Friday, 24 July 2009
I know how much you like to admire new books so I thought I would share the arrivals this week. Look out for reviews of these books in the coming days, weeks, and possibly months (have you being keeping count of my recent acquisitions and library loot?!)
Captivated: J. M. Barrie, the Du Mauriers and the Dark Side of Neverland by Piers Dudgeon is a book that I have been coveting for some time (since reading Daphne by Justine Picardie) and which Nymeth kindly chose from my wish-list and sent me after I won her Weekly Geeks quiz.
I Served the King of England by Bohumil Hrabal was sent to me by Vintage Books after I requested a copy of their pretty re-issue. Hrabal is a Czech writer I studied during a Slavonic literature course (I read and really enjoyed his most famous work, Closely Observed Trains) and have been desperately wanting to read this title.
The Bell Jar by Sylvia Plath was kindly sent by Faber at the bequest of Simon at Savidge Reads as it is the title chosen by him for next month's book group. I read this a decade ago (when I was going through my own period of teenage angst) and looking forward to a re-read. It's a lovely new cover -part of the Faber Firsts series to celebrate their 80th Birthday- and apologies for decapitating the debutante with a stray patch of sunlight!
The Wake by Jeremy Page is an ARC from Waterstone's and I am intrigued by its premise and looking forward to reading it (I intentionally sought this one out because I was excited).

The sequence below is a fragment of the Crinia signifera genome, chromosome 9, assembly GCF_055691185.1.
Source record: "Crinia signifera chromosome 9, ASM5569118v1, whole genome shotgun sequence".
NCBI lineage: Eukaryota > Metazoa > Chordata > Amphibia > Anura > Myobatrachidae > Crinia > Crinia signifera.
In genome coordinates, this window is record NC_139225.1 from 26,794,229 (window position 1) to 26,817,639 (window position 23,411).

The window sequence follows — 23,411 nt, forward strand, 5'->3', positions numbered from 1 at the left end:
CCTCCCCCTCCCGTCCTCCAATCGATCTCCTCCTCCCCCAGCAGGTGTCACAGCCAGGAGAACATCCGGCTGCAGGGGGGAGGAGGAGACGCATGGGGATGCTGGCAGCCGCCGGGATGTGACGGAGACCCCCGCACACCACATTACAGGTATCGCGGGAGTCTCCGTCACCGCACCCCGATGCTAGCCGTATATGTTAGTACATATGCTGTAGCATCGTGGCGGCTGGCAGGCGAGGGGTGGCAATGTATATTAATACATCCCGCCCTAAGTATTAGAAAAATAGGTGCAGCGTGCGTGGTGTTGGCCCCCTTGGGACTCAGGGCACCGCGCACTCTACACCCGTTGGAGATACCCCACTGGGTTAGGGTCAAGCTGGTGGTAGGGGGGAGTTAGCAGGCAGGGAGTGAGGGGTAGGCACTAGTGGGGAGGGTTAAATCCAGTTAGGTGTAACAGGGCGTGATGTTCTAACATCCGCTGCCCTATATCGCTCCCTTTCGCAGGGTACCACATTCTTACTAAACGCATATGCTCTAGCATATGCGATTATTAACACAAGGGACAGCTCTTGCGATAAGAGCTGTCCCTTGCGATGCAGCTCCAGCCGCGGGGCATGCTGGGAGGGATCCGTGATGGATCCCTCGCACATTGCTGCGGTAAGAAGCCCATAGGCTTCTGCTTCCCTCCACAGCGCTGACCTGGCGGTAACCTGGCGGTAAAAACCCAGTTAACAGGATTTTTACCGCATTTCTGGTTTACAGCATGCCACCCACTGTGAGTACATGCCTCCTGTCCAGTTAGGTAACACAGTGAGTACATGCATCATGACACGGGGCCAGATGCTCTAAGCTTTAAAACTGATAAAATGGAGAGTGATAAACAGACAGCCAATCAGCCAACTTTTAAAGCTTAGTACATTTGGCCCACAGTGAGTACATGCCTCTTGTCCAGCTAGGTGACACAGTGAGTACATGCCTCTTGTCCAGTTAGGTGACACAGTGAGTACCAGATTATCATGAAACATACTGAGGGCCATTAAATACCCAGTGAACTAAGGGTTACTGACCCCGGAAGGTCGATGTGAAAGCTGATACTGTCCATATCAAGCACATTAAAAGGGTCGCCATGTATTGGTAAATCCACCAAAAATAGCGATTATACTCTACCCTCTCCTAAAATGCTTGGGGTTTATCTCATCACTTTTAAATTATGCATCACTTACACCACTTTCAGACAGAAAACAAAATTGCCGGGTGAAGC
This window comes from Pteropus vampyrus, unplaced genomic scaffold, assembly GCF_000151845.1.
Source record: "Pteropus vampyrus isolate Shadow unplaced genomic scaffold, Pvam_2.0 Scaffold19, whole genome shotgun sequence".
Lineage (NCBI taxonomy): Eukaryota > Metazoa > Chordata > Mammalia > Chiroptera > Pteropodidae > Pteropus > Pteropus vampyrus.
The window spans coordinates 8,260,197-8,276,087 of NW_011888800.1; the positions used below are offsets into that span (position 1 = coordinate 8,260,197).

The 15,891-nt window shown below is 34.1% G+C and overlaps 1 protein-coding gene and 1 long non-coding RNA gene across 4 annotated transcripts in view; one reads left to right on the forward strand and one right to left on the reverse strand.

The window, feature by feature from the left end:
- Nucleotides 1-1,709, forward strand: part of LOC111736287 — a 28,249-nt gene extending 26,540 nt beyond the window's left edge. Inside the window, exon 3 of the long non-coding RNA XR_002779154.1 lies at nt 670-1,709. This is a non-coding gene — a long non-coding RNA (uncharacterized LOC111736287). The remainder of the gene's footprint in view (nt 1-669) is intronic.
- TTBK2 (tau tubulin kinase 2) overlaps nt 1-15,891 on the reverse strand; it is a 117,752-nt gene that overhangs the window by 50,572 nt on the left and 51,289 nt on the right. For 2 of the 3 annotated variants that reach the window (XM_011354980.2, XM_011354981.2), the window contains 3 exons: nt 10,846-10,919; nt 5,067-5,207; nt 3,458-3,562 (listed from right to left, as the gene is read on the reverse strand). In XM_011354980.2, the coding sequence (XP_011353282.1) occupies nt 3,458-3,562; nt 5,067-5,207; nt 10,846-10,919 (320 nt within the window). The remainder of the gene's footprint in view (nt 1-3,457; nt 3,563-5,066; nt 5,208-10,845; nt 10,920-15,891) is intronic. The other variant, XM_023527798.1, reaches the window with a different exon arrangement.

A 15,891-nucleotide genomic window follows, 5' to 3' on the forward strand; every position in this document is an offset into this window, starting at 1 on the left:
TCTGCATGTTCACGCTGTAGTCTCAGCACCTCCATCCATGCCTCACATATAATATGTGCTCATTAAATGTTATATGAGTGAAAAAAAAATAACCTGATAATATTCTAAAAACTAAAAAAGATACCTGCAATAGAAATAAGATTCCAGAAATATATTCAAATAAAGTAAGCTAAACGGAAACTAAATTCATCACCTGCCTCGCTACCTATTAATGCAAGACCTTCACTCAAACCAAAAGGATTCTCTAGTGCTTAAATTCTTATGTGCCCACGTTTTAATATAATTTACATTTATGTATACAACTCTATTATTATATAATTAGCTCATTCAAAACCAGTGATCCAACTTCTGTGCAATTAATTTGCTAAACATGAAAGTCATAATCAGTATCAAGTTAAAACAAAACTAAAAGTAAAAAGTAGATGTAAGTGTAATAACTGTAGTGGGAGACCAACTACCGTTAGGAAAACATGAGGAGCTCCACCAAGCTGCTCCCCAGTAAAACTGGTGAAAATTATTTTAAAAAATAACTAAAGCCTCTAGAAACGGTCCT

The Optimist's Daughter by Eudora Welty is both a Pulitzer Prize winner, which I need to read for my personal challenge, and a Virago Modern Classic, which I collect. Recently I have been inspired (or should that be tempted?) to buy and read more Viragoes from reading Verity's Virago Venture. I would have sought out a green copy but I found this cover too pretty and reminiscent of the cover for this book, which I also own.
Henrietta's War: News from the Home Front 1939-42 by Joyce Dennys - published earlier this month as part of The Bloomsbury Group series I could resist the temptation no longer to purchase a copy. I have read so many effusively lovely things about this book here, here, and here and with such high praise the pressure is on to read and love this book... no, really, I can't wait to lose myself in it and don't think I will... wait.
The Other Hand by Chris Cleave is a book that I first read about (in the Guardian, I think), subsequently added to my wish-list in December of last year and then promptly forgot about until I read Claire's review in May (the book is published across the pond with a different title), added the paperback to my wish-list, then read Simon's review last week and realised that I couldn't wait to purchase it any longer. Now I see that Jackie has just read it too with a review pending so it will only be a matter of time until I pick it up! It has one of those vague, intriguing, shrouded-in-mystery descriptions that always peaks my literary curiosity. I am, however, approaching it cautiously as we all know what can happen when we anticipate a book with too much hype surrounding it.
I really must go and read now.